Star Trek is famous for its multiculturalism: Chekov is Russian, Sulu is Japanese, Uhura is Swahili, being Afro-American is an important factor in Sisko's identity, Chakotay is Native American, Scotty is Scottish, O'Brien is Irish, Picard is French. Yet one ethnic group is notably missing from all iterations of the series: the Jews.

This is made even stranger by the fact that so many Star Trek actors were Jews. (William Shatner, Leonard Nimoy, Walter Koenig, Brent Spiner, Armin Shimerman, to name a few.)

Is there any explanation for why there are no Jews in Star Trek, not even as minor characters? No family names like Rosenberg or Cohen among the crew, nothing. Where have all the Jews disappeared to?

To clarify, I'm curious about both an in-universe and a real-life answer, if there is one.

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    – Valorum
    Commented Aug 27, 2018 at 12:02
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    I don't really know anything about Star Trek, but according to Wikipedia the Vulcan salute is based on Judaism: The Vulcan salute is a hand gesture popularized by the 1960s television series Star Trek. It consists of a raised hand with the palm forward and the thumb extended, while the fingers are parted between the middle and ring finger. Leonard Nimoy from the series based the gesture on the Jewish Priestly Blessing.
    – Alex
    Commented Aug 27, 2018 at 15:24
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    I'm not a Star Trek super-fan, but I have seen most of the episodes of most of the shows, and I can't remember any character who is specifically mentioned to be Christian, Muslim, Hindu, Atheist, or anything else. So it's not like Judaism is singled out. Commented Aug 27, 2018 at 15:51
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    Related Commented Aug 27, 2018 at 16:43
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    @NikolayArabadzhi Judaism, Christianity, and Islam all worship the same god. Roddenberry may have imagined that along with unification of earth politics, the religions may have merged by then as well. But actually, I suspect he just didn't think 1960's viewers would accept an atheist society.
    – Barmar
    Commented Aug 27, 2018 at 20:26

4 Answers 4


In part, active omission

Other answers have addressed the fact that atheism was a central feature of Star Trek, except when network meddling imposed religion (for instance, Kirk saying that "we find the one [God] sufficient"). But it seems to go beyond that.

Most of the information is covered here (credit to Valorum for the link).

  • Rodenberry seems to have had some degree of anti-Semitic sentiment. Here Sheldon Teitelbaum recounts an encounter with him.

    The congenial Roddenberry concluded what I later realized was a slow burn. “You Jews,” he snarled, “have a lamentable habit of identifying those characteristics in a society that you deem positive and then taking credit for inventing them.”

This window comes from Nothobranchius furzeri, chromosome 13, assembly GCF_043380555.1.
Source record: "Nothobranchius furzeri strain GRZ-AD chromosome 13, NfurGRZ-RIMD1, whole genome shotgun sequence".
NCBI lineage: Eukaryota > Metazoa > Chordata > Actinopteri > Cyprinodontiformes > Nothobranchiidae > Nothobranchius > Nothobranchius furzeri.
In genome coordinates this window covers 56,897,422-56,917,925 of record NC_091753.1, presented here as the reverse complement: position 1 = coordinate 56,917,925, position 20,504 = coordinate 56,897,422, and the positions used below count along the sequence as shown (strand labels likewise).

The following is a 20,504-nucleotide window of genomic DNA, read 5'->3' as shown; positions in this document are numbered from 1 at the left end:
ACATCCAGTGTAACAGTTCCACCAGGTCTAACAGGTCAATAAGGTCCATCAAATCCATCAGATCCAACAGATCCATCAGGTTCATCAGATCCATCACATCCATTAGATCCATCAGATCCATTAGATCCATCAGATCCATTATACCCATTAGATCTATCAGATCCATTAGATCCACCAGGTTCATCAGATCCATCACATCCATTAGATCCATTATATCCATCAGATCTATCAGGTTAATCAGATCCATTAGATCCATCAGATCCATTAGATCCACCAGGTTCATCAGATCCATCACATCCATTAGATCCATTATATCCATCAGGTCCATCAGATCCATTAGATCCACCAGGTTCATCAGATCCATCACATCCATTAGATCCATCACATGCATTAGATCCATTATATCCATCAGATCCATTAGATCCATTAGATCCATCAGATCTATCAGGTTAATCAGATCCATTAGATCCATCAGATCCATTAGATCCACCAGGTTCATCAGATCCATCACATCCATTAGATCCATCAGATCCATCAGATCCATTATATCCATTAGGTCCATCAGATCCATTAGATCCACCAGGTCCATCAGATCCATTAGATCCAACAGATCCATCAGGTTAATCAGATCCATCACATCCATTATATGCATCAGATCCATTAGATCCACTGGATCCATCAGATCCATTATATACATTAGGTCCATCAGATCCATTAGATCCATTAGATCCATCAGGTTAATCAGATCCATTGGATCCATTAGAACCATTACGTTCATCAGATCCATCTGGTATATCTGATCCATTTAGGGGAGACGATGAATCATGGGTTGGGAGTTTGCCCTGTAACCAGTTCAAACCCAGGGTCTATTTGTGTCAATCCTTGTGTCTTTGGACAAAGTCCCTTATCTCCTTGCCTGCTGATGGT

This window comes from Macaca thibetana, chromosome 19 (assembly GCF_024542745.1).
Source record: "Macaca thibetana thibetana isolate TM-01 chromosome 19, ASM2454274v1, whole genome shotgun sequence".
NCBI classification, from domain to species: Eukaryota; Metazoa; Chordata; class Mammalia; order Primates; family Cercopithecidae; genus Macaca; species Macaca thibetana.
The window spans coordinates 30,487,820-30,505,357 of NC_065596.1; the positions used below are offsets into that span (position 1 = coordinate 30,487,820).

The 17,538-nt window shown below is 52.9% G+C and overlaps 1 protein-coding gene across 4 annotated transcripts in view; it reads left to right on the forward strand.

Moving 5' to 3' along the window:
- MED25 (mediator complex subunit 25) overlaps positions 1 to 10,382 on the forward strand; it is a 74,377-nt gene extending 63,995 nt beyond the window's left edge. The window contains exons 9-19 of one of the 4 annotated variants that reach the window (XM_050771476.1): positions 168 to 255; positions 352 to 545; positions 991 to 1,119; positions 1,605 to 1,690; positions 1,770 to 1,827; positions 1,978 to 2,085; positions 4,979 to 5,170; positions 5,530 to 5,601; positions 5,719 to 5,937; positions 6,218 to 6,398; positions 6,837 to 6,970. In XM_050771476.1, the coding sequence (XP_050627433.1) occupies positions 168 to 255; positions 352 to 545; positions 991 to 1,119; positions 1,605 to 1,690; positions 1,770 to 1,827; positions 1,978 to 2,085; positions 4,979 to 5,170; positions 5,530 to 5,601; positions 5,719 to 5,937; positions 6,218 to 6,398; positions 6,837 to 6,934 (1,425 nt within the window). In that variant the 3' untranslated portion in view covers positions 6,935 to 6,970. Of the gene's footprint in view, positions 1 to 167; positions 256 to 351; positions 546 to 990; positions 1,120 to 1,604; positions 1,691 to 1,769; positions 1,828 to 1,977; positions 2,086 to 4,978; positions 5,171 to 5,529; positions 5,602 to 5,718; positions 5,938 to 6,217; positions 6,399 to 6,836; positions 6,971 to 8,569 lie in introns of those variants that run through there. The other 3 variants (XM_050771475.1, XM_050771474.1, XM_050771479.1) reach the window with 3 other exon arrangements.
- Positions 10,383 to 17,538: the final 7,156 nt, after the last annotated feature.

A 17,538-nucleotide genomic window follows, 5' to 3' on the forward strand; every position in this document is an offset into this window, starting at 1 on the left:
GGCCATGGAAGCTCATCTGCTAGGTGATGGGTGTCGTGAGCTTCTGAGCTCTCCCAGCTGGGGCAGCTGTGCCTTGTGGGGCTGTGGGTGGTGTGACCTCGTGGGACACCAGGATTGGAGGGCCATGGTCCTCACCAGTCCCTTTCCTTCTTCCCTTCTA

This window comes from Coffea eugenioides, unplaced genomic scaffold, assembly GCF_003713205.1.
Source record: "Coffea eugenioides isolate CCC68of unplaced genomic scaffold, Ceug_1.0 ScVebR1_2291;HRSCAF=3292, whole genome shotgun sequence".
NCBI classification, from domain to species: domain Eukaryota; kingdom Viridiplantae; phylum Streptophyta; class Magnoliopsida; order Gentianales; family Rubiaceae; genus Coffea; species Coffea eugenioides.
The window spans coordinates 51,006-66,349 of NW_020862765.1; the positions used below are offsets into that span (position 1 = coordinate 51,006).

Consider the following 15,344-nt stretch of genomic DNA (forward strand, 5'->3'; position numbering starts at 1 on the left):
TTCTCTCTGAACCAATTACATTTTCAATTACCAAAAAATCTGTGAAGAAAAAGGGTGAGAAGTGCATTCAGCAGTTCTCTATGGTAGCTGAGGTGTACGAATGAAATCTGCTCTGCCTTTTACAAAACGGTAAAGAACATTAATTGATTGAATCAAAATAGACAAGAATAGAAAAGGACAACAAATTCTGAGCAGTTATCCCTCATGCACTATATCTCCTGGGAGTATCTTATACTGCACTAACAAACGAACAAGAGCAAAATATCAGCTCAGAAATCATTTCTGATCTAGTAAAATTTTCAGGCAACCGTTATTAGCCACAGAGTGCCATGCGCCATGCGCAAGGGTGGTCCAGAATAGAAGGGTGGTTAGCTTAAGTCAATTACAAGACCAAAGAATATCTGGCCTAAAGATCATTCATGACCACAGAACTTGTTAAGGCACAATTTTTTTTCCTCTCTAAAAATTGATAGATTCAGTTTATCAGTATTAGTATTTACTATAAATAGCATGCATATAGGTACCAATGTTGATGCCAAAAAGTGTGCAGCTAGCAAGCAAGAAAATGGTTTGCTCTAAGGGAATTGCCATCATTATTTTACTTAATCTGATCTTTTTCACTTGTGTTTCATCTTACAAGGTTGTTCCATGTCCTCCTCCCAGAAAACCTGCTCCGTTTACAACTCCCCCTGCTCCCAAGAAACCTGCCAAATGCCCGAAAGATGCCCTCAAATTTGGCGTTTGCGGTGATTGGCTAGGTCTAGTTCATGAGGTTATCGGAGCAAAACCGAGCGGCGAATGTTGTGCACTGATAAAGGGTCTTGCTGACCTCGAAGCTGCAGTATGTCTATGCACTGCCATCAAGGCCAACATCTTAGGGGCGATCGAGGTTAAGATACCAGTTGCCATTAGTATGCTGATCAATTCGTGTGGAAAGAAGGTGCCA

• He also quotes Leonard Nimoy on Roddenberry's attitudes:

    “Gene was anti-Semitic, clearly,” Nimoy replied as my heart sank. “Roddenberry had Jewish associates; Bill (Shatner) and I were both Jewish, as were others. To be fair, Roddenberry was anti-religion. And apart from being a ethnic-cultural entity, Jews, to him, were a religious group. But I saw examples not only of him practicing anti-Semitism, but of him being callous about other peoples' differences as well.”

In light of these opinions it seems easy to see that he wouldn't want to portray Jews positively; in light of his desire to avoid portraying religion in general, the easiest solution would be not to portray them at all:

  • What, for instance, are we to make of Roddenberry's decision to
    rewrite screenwriter Shimon Wincelberg's reference to Hillel's “Torah on one leg” parable in the classic first-season-episode, “Dagger of
    the Mind,”, attributing it to “the ancient skeptic.”

This "policy" continued past Roddenberry's era, when at least some other producers took a similar stance: not necessarily because of personal anti-Semitism, but because of the perceptions of the audience:

  • “It was a subject of extraordinary discussion,” the late executive producer Michael Piller recounted. “The orders were handed down not to make Worf's adopted parents Jewish. I don't want to sound anti-Semitic; that's not what it meant. I am a Jew and so is Rick (Producer Rick Berman). We were simply afraid of making the Worf character laughable.”

In acknowledging that a Russian Jewish character would be perceived as "laughable," the producers essentially were bowing to the prejudices of the time: why would a Jewish character be laughable, but not a Christian one?

In light of these facts, it seems likely that both Roddenberry's personal attitudes (initially) and the attempts of producers to play to audiences (later) played a role in the relative1 lack of Jews in Star Trek.

1: As noted elsewhere, the number of Jews in Star Trek is not necessarily underrepresentative of the world population. Rather, the prejudices of Roddenberry and others caused them to be underrepresented relative to their proportion among the actors and their proportion of the US population, roughly 2%—two more common referents for Hollywood producers.

A brief note about the Ferengi. To some people, the Ferengi are the most obvious examples of Jewish stereotypes in Star Trek (to some, it's the Vulcans, whom Nimoy seems to have intended to portray more positively). At least some people associated with these show have echoed these concerns. To me, while they certainly could have been intended as anti-Semitic caricatures, it's not very clear: greed and sexual lust as species traits aren't definitive by themselves (especially since they're go-to "evil" traits), and the Ferengi's oversized ears as stand-ins for the traditional anti-Semitic caricature of oversized noses seems a bit of a stretch. The idea that the Ferengi represent "mere" 20th century capitalists, as frequently claimed, isn't readily dismissed. As such, I didn't include them in the list of examples.

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    Hmm... I always thought of the Bajorans as Star Trek's "Space Jew race." Commented Aug 28, 2018 at 15:34